At our institute Prof. Dr. Alexander Gail and his team of the Sensorimotor Group and Prof. Dr. Hansjörg Scherberger and his research group Neurobiology are working within the field of Neuroprosthetics.
Like normal prosthetics, Neuroprosthetics are medical auxiliaries that help people with impaired bodily functions to regain them partially. The specific area of application for Neuroprosthetics is the defective communication between the brain (motor planning) and a body part (movement). An impaired communication between the brain and the body detracts or hinders movement of the affected body part completely. An example is the paraplegia. Arms and legs are often intact but the related nerve tracts are damaged. Theoretically, it is possible to bridge such damaged nerve tracts - and this is the goal of Neuroprosthetics. Several studies on monkeys and paraplegic patients have demonstrated that electrodes that are implanted into the movement control spots of the brain can read the signals for arms or legs. A decoder then submits the signal via an artificial nerve tract to the muscle. But, amongst other unsolved issues, we still need much more information about the localization of those control spots within the brain to create properly working Neuroprosthetics.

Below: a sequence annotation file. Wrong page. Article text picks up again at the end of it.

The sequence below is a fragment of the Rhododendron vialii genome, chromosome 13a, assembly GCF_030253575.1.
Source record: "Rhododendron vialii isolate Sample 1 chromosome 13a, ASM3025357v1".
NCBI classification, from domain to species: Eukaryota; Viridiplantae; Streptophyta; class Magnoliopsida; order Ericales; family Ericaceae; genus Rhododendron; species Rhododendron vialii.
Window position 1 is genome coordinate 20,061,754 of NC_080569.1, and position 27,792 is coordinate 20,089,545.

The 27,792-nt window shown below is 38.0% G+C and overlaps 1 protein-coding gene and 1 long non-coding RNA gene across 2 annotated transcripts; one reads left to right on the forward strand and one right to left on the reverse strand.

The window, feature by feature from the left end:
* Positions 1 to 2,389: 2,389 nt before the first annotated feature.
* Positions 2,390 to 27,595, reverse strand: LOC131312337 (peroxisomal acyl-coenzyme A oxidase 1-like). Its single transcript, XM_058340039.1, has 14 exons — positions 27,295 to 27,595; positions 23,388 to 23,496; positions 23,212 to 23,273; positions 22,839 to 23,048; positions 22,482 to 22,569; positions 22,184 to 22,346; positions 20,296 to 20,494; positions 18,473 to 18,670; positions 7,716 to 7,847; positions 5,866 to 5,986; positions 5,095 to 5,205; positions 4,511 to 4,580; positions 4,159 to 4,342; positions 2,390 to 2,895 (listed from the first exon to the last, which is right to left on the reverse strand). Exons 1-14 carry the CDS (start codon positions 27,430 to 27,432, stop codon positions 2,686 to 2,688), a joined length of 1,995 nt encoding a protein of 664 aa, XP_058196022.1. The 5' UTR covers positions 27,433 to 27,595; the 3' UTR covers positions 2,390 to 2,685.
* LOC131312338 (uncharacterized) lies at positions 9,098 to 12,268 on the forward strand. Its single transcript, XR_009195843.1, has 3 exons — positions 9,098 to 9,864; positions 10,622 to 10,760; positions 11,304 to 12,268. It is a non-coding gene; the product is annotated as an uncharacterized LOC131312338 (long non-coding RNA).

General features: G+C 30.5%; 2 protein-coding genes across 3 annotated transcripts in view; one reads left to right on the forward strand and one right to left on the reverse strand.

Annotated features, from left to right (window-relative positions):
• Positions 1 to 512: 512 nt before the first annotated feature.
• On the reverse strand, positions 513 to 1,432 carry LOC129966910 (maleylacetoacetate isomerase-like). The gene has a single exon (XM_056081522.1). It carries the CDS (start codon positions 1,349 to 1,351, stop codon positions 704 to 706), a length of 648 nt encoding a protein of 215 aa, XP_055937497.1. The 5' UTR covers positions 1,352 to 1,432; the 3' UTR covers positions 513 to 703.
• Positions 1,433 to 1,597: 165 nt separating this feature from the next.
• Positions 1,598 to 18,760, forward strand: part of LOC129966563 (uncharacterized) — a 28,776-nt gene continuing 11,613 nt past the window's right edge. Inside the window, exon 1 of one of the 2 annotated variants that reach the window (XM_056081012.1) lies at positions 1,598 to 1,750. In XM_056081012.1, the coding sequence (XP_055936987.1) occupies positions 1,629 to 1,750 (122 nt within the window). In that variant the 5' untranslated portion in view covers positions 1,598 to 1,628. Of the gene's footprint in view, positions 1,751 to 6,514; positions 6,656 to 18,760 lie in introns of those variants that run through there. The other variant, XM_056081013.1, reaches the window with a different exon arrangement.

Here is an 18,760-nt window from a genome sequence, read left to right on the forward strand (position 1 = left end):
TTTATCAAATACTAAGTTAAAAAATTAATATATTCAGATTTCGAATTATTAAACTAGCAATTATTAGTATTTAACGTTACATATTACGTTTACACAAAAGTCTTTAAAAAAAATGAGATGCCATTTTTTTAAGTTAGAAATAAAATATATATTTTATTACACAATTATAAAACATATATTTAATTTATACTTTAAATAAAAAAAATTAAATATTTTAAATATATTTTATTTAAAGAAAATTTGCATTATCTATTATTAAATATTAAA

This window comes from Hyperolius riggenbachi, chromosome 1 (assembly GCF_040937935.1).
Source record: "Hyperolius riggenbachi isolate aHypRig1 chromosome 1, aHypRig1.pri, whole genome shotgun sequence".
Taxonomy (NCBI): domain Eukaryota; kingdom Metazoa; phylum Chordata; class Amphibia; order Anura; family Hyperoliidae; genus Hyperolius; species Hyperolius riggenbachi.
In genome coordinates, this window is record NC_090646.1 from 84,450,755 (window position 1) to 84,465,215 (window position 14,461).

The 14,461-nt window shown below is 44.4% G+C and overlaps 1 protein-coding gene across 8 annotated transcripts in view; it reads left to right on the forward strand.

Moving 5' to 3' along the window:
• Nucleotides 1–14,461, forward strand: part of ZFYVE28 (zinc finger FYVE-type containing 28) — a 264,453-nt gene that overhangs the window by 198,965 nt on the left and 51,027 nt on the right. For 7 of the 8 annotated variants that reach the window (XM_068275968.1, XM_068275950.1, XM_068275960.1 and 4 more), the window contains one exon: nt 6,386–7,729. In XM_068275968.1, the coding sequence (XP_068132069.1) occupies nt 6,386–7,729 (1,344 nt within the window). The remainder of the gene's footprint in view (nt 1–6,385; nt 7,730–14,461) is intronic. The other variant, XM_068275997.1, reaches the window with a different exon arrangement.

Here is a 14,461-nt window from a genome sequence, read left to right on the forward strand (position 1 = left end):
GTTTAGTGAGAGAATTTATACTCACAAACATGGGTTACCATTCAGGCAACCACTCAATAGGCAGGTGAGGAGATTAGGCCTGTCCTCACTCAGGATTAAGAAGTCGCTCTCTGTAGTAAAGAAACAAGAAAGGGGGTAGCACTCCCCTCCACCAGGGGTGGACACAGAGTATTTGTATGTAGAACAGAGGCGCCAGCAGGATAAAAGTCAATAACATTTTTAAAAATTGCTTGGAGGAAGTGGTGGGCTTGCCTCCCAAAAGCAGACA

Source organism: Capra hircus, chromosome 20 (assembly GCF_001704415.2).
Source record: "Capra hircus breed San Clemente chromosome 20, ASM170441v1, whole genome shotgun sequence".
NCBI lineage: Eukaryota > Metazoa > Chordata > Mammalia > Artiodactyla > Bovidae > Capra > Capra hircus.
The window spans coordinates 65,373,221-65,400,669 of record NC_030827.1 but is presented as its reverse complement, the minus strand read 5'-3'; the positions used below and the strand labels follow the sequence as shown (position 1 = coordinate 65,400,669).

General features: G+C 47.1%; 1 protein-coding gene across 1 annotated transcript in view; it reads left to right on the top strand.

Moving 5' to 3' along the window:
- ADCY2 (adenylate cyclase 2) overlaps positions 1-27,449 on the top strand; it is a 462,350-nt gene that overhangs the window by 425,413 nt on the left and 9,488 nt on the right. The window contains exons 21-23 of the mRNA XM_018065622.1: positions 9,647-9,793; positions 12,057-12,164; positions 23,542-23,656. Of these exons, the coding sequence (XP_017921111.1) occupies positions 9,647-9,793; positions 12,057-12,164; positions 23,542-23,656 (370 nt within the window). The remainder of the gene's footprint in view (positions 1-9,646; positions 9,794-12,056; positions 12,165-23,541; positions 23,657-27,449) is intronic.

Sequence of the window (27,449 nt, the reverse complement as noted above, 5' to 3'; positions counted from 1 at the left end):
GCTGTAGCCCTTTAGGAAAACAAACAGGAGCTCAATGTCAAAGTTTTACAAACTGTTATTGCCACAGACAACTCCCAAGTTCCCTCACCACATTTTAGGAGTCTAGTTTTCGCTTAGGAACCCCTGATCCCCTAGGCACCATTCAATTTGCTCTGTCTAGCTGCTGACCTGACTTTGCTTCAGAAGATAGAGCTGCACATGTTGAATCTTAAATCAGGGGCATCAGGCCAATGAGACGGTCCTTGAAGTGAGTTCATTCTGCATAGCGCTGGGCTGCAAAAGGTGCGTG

Videos about neuroprosthetics
Fine Motor Skills for Robotic Hands
Bernstein TV: Decision and action - A matter of nerves
Spektrum Verlag: Saving the damaged Spinal Marrow (mostly in German)
The Ottobock HealthCare GmbH develops prostheses und orthoses. The major fields that the company is active in are prosthodontics, orthotic, and neurological stimulation. The DPZ co-operates with Ottobock for the development of Neuroprosthetics.
The committee of experts actively supports the communication and discussion about recent developments in the areas of Neuroprosthetics, Neurological Stimulation, and Intelligent Implants. Current issues in technological innovations, methods of testing and control of auxiliaries are at the center of our activities.
The University Medical Center Heidelberg is active in the field of developing methods to control Neuroprosthetics through brain activity. The major goal of the research group is to reactivate grasping functions via a brain-computer-interface.